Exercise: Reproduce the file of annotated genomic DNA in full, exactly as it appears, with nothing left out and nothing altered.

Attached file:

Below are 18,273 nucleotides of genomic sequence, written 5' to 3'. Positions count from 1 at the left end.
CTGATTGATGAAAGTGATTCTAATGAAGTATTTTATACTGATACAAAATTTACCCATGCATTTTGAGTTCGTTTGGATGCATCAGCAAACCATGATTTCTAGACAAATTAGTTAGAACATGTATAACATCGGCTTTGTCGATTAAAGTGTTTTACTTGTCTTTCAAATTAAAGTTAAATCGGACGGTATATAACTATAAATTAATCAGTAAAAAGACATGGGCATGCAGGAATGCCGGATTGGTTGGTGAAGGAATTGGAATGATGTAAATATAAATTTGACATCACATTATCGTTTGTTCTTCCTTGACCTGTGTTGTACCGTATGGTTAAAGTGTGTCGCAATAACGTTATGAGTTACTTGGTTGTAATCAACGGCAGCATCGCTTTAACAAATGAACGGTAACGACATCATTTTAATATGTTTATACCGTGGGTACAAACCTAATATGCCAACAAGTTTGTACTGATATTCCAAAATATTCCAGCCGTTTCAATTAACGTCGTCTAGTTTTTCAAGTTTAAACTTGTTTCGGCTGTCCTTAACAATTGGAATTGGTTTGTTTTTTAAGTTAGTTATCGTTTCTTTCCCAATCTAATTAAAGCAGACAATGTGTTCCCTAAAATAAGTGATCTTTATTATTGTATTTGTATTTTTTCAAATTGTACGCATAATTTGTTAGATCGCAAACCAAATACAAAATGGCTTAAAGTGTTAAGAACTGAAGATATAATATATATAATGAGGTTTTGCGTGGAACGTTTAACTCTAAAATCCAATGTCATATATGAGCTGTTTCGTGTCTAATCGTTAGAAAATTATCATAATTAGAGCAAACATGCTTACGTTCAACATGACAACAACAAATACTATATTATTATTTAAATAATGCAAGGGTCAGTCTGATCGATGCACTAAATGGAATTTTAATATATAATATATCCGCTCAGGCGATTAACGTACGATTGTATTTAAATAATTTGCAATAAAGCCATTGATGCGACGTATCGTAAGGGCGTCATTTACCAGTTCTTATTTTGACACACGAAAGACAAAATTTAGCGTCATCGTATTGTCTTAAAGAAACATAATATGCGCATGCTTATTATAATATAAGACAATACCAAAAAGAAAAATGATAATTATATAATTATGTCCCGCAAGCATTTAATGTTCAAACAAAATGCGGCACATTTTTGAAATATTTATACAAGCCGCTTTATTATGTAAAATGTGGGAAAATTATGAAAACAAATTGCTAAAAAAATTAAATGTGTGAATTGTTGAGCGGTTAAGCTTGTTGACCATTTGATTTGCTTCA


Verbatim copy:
Below are 18,273 nucleotides of genomic sequence, written 5' to 3'. Positions count from 1 at the left end.
CTGATTGATGAAAGTGATTCTAATGAAGTATTTTATACTGATACAAAATTTACCCATGCATTTTGAGTTCGTTTGGATGCATCAGCAAACCATGATTTCTAGACAAATTAGTTAGAACATGTATAACATCGGCTTTGTCGATTAAAGTGTTTTACTTGTCTTTCAAATTAAAGTTAAATCGGACGGTATATAACTATAAATTAATCAGTAAAAAGACATGGGCATGCAGGAATGCCGGATTGGTTGGTGAAGGAATTGGAATGATGTAAATATAAATTTGACATCACATTATCGTTTGTTCTTCCTTGACCTGTGTTGTACCGTATGGTTAAAGTGTGTCGCAATAACGTTATGAGTTACTTGGTTGTAATCAACGGCAGCATCGCTTTAACAAATGAACGGTAACGACATCATTTTAATATGTTTATACCGTGGGTACAAACCTAATATGCCAACAAGTTTGTACTGATATTCCAAAATATTCCAGCCGTTTCAATTAACGTCGTCTAGTTTTTCAAGTTTAAACTTGTTTCGGCTGTCCTTAACAATTGGAATTGGTTTGTTTTTTAAGTTAGTTATCGTTTCTTTCCCAATCTAATTAAAGCAGACAATGTGTTCCCTAAAATAAGTGATCTTTATTATTGTATTTGTATTTTTTCAAATTGTACGCATAATTTGTTAGATCGCAAACCAAATACAAAATGGCTTAAAGTGTTAAGAACTGAAGATATAATATATATAATGAGGTTTTGCGTGGAACGTTTAACTCTAAAATCCAATGTCATATATGAGCTGTTTCGTGTCTAATCGTTAGAAAATTATCATAATTAGAGCAAACATGCTTACGTTCAACATGACAACAACAAATACTATATTATTATTTAAATAATGCAAGGGTCAGTCTGATCGATGCACTAAATGGAATTTTAATATATAATATATCCGCTCAGGCGATTAACGTACGATTGTATTTAAATAATTTGCAATAAAGCCATTGATGCGACGTATCGTAAGGGCGTCATTTACCAGTTCTTATTTTGACACACGAAAGACAAAATTTAGCGTCATCGTATTGTCTTAAAGAAACATAATATGCGCATGCTTATTATAATATAAGACAATACCAAAAAGAAAAATGATAATTATATAATTATGTCCCGCAAGCATTTAATGTTCAAACAAAATGCGGCACATTTTTGAAATATTTATACAAGCCGCTTTATTATGTAAAATGTGGGAAAATTATGAAAACAAATTGCTAAAAAAATTAAATGTGTGAATTGTTGAGCGGTTAAGCTTGTTGACCATTTGATTTGCTTCA